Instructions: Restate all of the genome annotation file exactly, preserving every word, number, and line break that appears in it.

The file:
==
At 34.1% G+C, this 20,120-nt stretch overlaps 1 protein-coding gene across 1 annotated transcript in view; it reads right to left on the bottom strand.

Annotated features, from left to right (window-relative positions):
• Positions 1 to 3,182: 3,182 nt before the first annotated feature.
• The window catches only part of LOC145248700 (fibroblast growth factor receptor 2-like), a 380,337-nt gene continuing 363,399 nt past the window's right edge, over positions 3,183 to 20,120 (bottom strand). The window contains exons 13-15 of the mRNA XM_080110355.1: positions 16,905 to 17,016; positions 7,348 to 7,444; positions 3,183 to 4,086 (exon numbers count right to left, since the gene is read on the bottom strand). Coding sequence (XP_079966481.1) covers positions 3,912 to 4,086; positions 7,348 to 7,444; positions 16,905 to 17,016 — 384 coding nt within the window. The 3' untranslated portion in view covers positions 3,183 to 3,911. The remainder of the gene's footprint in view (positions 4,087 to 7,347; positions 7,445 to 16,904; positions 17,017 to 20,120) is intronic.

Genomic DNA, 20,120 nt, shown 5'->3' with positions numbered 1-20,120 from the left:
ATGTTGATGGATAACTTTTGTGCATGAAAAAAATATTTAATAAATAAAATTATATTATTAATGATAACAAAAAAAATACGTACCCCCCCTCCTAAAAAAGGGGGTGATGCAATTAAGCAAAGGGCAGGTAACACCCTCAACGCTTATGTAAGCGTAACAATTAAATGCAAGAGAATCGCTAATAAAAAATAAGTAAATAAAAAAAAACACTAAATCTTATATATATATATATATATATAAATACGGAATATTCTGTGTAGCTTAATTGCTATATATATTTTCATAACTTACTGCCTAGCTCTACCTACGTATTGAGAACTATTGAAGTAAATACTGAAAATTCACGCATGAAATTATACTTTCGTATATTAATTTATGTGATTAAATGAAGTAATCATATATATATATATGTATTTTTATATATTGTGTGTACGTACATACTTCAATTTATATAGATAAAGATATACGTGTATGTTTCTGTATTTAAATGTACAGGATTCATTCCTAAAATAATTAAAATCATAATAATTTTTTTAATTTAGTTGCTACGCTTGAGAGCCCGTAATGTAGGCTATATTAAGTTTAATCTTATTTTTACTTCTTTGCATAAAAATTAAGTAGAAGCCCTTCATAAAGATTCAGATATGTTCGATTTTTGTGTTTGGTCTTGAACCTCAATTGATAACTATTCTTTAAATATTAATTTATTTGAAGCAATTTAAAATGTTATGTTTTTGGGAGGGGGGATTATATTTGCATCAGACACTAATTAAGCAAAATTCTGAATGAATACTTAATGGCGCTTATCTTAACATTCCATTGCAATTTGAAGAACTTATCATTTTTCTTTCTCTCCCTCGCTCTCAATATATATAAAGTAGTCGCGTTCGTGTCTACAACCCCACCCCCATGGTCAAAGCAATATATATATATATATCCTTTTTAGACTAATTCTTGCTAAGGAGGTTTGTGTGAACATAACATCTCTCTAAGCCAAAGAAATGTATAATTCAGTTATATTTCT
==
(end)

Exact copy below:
At 34.1% G+C, this 20,120-nt stretch overlaps 1 protein-coding gene across 1 annotated transcript in view; it reads right to left on the bottom strand.

Annotated features, from left to right (window-relative positions):
• Positions 1 to 3,182: 3,182 nt before the first annotated feature.
• The window catches only part of LOC145248700 (fibroblast growth factor receptor 2-like), a 380,337-nt gene continuing 363,399 nt past the window's right edge, over positions 3,183 to 20,120 (bottom strand). The window contains exons 13-15 of the mRNA XM_080110355.1: positions 16,905 to 17,016; positions 7,348 to 7,444; positions 3,183 to 4,086 (exon numbers count right to left, since the gene is read on the bottom strand). Coding sequence (XP_079966481.1) covers positions 3,912 to 4,086; positions 7,348 to 7,444; positions 16,905 to 17,016 — 384 coding nt within the window. The 3' untranslated portion in view covers positions 3,183 to 3,911. The remainder of the gene's footprint in view (positions 4,087 to 7,347; positions 7,445 to 16,904; positions 17,017 to 20,120) is intronic.

Genomic DNA, 20,120 nt, shown 5'->3' with positions numbered 1-20,120 from the left:
ATGTTGATGGATAACTTTTGTGCATGAAAAAAATATTTAATAAATAAAATTATATTATTAATGATAACAAAAAAAATACGTACCCCCCCTCCTAAAAAAGGGGGTGATGCAATTAAGCAAAGGGCAGGTAACACCCTCAACGCTTATGTAAGCGTAACAATTAAATGCAAGAGAATCGCTAATAAAAAATAAGTAAATAAAAAAAAACACTAAATCTTATATATATATATATATATATAAATACGGAATATTCTGTGTAGCTTAATTGCTATATATATTTTCATAACTTACTGCCTAGCTCTACCTACGTATTGAGAACTATTGAAGTAAATACTGAAAATTCACGCATGAAATTATACTTTCGTATATTAATTTATGTGATTAAATGAAGTAATCATATATATATATATGTATTTTTATATATTGTGTGTACGTACATACTTCAATTTATATAGATAAAGATATACGTGTATGTTTCTGTATTTAAATGTACAGGATTCATTCCTAAAATAATTAAAATCATAATAATTTTTTTAATTTAGTTGCTACGCTTGAGAGCCCGTAATGTAGGCTATATTAAGTTTAATCTTATTTTTACTTCTTTGCATAAAAATTAAGTAGAAGCCCTTCATAAAGATTCAGATATGTTCGATTTTTGTGTTTGGTCTTGAACCTCAATTGATAACTATTCTTTAAATATTAATTTATTTGAAGCAATTTAAAATGTTATGTTTTTGGGAGGGGGGATTATATTTGCATCAGACACTAATTAAGCAAAATTCTGAATGAATACTTAATGGCGCTTATCTTAACATTCCATTGCAATTTGAAGAACTTATCATTTTTCTTTCTCTCCCTCGCTCTCAATATATATAAAGTAGTCGCGTTCGTGTCTACAACCCCACCCCCATGGTCAAAGCAATATATATATATATATCCTTTTTAGACTAATTCTTGCTAAGGAGGTTTGTGTGAACATAACATCTCTCTAAGCCAAAGAAATGTATAATTCAGTTATATTTCT